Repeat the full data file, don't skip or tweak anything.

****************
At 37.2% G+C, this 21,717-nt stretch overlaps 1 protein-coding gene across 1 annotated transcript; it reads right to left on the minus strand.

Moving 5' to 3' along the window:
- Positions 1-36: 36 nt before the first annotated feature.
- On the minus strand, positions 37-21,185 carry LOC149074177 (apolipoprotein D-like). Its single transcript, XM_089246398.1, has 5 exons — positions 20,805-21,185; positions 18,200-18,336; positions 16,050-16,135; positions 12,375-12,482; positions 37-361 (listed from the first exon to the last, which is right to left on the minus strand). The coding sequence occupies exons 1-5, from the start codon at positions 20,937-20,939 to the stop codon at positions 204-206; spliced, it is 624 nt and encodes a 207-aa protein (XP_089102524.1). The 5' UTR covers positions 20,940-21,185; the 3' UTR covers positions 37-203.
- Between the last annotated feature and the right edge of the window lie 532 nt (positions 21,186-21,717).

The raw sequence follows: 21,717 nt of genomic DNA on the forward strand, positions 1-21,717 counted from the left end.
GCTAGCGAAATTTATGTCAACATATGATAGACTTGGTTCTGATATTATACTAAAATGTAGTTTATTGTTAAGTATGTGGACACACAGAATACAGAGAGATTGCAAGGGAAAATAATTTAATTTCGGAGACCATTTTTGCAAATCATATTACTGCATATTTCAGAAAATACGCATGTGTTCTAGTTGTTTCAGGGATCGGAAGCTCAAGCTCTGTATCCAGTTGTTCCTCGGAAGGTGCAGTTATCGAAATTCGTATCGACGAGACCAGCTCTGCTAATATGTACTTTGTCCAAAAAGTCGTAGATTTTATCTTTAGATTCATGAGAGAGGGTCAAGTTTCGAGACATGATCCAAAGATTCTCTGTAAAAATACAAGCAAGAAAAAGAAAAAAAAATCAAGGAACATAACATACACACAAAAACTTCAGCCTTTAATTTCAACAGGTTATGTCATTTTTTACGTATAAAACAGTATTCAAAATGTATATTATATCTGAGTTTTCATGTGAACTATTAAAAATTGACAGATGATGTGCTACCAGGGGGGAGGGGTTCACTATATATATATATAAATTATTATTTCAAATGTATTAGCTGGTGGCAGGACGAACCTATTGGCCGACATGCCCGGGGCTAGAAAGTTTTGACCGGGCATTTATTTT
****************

At 37.2% G+C, this 21,717-nt stretch overlaps 1 protein-coding gene across 1 annotated transcript; it reads right to left on the minus strand.

Moving 5' to 3' along the window:
- Positions 1-36: 36 nt before the first annotated feature.
- On the minus strand, positions 37-21,185 carry LOC149074177 (apolipoprotein D-like). Its single transcript, XM_089246398.1, has 5 exons — positions 20,805-21,185; positions 18,200-18,336; positions 16,050-16,135; positions 12,375-12,482; positions 37-361 (listed from the first exon to the last, which is right to left on the minus strand). The coding sequence occupies exons 1-5, from the start codon at positions 20,937-20,939 to the stop codon at positions 204-206; spliced, it is 624 nt and encodes a 207-aa protein (XP_089102524.1). The 5' UTR covers positions 20,940-21,185; the 3' UTR covers positions 37-203.
- Between the last annotated feature and the right edge of the window lie 532 nt (positions 21,186-21,717).

The raw sequence follows: 21,717 nt of genomic DNA on the forward strand, positions 1-21,717 counted from the left end.
GCTAGCGAAATTTATGTCAACATATGATAGACTTGGTTCTGATATTATACTAAAATGTAGTTTATTGTTAAGTATGTGGACACACAGAATACAGAGAGATTGCAAGGGAAAATAATTTAATTTCGGAGACCATTTTTGCAAATCATATTACTGCATATTTCAGAAAATACGCATGTGTTCTAGTTGTTTCAGGGATCGGAAGCTCAAGCTCTGTATCCAGTTGTTCCTCGGAAGGTGCAGTTATCGAAATTCGTATCGACGAGACCAGCTCTGCTAATATGTACTTTGTCCAAAAAGTCGTAGATTTTATCTTTAGATTCATGAGAGAGGGTCAAGTTTCGAGACATGATCCAAAGATTCTCTGTAAAAATACAAGCAAGAAAAAGAAAAAAAAATCAAGGAACATAACATACACACAAAAACTTCAGCCTTTAATTTCAACAGGTTATGTCATTTTTTACGTATAAAACAGTATTCAAAATGTATATTATATCTGAGTTTTCATGTGAACTATTAAAAATTGACAGATGATGTGCTACCAGGGGGGAGGGGTTCACTATATATATATATAAATTATTATTTCAAATGTATTAGCTGGTGGCAGGACGAACCTATTGGCCGACATGCCCGGGGCTAGAAAGTTTTGACCGGGCATTTATTTT